In the case of a public corporation like Microsoft, arbitrarily raising prices would result in disaster. If Microsoft announced that Windows would now cost $999.00, investors would immediately realize that almost no one would buy it at that price. In matter of hours, billions of dollars in capital would flow out of Microsoft and into other ventures. The credibility of Microsoft's management would be shattered forever. With no outside capital and no earnings, Microsoft would be near bankruptcy in few months. They would have to sell Windows to someone else. Then a new company would have the dominant desktop OS selling for$99.00 again. You
might like this story, but don't expect the new owners of Windows to run their business any more like a daisy farm than Microsoft did.

I am not an economist but the high-tech marketplace looks to me like a complicated closed loop control system connected to a very powerful
generator. This is the power that drives my little business. So I get a bit anxious when I see politicians and lawyers trying to pry open the
magic box and re-wire the circuits.

>Look up Standard Oil'' sometime; like they say, those who do not learn
>from history are doomed to repeat it. (That's why it's called anti-trust'
>law; because the prototype, Standard Oil, happened to be a trust.)

I wish I knew more about history but here's what I do know 1) there are as many interpretations of the Standard Oil case, or any other historical
event, as there are historians who have written about it 2) any layperson who begins a statement with "History proves..." or makes any similar
inference in the presense of an historian will be instant lunchmeat. (Personal experience talking, they're sticklers about scholarship )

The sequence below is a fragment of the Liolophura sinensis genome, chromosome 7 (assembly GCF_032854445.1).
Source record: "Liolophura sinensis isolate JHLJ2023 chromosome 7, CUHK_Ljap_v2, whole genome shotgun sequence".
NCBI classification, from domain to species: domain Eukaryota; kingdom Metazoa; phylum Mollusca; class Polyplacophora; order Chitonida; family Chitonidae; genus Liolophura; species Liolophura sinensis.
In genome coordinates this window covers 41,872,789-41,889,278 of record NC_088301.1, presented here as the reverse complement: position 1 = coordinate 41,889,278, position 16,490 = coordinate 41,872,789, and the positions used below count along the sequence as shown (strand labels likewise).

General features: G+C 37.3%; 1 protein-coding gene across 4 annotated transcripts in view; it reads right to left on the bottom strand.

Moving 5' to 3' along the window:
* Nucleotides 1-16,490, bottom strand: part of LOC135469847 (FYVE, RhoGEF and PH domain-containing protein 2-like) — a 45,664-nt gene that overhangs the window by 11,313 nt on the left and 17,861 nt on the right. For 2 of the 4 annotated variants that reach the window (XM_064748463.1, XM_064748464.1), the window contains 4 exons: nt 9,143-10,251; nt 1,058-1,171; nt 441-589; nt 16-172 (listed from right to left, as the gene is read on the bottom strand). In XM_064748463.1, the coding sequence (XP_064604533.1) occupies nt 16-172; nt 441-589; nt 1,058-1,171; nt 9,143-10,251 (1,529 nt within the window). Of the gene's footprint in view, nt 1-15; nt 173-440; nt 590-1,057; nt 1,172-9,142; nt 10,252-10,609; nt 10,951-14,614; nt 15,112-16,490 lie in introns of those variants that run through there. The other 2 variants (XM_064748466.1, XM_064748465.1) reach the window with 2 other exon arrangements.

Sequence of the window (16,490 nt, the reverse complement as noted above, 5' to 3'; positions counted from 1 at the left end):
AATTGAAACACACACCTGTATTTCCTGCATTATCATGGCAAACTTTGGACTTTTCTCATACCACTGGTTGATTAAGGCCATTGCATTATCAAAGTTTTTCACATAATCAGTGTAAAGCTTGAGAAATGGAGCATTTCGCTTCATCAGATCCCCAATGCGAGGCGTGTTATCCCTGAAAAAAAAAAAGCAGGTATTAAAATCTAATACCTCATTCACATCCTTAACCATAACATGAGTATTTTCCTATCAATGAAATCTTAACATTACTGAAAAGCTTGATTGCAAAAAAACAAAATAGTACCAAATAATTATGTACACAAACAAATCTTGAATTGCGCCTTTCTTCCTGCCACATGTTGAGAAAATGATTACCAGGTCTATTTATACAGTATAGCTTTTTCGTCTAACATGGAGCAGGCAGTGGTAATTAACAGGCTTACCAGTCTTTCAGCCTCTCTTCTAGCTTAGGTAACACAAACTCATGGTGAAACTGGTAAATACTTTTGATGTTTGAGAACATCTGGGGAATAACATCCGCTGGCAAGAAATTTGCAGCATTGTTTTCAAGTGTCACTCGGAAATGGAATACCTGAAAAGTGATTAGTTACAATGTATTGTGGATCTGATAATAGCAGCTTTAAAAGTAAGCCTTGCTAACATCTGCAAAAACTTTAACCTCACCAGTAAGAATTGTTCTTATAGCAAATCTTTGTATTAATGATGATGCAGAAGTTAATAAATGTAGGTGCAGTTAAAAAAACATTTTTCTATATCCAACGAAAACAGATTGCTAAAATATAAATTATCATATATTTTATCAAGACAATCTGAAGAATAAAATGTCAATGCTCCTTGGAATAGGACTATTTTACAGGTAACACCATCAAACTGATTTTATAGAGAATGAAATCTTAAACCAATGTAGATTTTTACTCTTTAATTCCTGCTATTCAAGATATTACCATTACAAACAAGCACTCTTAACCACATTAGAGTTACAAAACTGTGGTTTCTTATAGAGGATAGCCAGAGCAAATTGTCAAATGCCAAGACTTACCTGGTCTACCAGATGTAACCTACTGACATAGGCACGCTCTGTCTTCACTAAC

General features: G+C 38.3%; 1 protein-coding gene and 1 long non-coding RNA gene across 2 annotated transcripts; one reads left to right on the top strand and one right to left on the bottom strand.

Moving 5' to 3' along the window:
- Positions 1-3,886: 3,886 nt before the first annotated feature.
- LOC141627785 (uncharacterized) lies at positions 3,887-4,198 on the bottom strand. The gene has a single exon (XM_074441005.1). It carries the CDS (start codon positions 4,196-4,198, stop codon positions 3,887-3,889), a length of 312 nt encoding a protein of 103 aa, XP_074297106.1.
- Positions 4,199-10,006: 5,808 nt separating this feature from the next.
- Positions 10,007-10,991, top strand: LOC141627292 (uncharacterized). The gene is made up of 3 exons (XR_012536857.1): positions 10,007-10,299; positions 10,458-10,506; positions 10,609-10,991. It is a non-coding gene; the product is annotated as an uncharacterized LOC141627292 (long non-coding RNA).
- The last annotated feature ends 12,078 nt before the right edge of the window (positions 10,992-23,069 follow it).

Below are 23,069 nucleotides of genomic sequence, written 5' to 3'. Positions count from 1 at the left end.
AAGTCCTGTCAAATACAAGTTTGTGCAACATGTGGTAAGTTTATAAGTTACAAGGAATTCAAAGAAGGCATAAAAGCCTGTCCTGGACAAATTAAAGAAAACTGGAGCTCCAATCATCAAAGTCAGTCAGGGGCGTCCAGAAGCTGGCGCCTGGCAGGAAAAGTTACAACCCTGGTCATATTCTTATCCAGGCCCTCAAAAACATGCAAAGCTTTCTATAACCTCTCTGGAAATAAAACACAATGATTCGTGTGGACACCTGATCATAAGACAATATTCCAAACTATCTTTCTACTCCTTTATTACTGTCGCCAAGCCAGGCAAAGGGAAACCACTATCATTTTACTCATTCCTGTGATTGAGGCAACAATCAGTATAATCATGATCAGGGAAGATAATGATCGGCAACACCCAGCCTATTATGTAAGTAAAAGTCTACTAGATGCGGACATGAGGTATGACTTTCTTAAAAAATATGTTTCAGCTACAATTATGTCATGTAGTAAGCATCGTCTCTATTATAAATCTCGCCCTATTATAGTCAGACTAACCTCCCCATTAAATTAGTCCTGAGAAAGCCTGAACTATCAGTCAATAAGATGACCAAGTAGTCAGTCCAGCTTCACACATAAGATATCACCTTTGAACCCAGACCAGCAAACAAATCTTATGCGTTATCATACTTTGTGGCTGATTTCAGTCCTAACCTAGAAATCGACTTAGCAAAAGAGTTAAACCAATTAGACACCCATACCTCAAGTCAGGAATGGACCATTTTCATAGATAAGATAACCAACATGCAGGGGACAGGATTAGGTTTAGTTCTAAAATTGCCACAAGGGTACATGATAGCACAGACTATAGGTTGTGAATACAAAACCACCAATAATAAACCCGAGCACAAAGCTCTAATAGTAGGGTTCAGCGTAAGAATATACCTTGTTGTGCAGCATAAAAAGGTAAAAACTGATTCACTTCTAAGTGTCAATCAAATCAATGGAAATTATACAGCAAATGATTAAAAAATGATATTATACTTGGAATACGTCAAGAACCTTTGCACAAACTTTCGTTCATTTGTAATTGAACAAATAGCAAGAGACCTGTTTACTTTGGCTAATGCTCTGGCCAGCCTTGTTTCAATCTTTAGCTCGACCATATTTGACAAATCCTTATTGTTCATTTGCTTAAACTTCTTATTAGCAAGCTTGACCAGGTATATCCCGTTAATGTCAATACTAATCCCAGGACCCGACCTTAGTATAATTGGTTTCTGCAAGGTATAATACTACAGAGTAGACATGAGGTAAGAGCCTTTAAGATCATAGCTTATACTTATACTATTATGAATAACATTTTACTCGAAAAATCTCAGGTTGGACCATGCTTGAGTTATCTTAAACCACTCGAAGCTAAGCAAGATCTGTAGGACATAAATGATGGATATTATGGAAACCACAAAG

>Don't forget also that software has what the sociologists call network
>effects'' - the advantage of a lot of other people using the same brand.
>You don't get that with corn.

Yes, sociologists have turned their attention away from primitive cultures and the laboratory rats we supposedly resemble to share their precious wisdom regarding the high-tech marketplace. Like many of their other theories, this one is suspect, at best.
See http://www.reason.com/9606/Fe.QWERTY.html

>Read through the finding-of-fact (sorry, I used to have a URL but not
>off-hand). They did some pretty nasty things to their competitors, and to
>their partners. Obviously strong-arming itself is hard to prove in court,
>because that's the point, but even what was proved was pretty nasty.

The Constitution is worth reading too. Nowhere does it empower the government to make laws that enable the prosecution an individual or group for engaging in "pretty nasty" behavior.

The finding-of-facts is on the DOJ website:
www.usdoj.gov/atr/cases/f3800/msjudge.pdf

Many of the conclusions it draws have a more logical explanation than the one presented. For example, it states that Microsoft's monopoly
prohibited Apple from competing evenly. How about the fact that Apple chose a low volume - high markup pricing strategy ( 50% profit
on each unit sold) preventing their own market from substationally growing.

Judge Jackson says, due to lack of competition, Win95 was overpriced at $99.00. How did he divine this knowledge? Nobody knows. The sales tax on many computers is more than$99.00.

There's hearsay evidence about Microsoft luring competitors into going in a direction that Microsoft later blocked off. This smells like
fraud and can be attended to in a criminal or civil court, without the specter of government regulation. If the charges are true, I hope Microsoft gets their caboose kicked. But after Jackson's remarks to the New Yorker, I am not ready to take this at face value.

>If MS forces IE onto Macintoshes, for instance, that can't really be
>interpreted as improving their own product.

Apple's managers would have to be smoking something to agree (there is no force here) to add IE to their product while believing that it

>Oh, certainly. Most if not all of the strategies used by SO and MS would
>seem to be inapplicable, but if somebody does manage to be anticompetitive
>using the GPL, they should definitely be called up on it.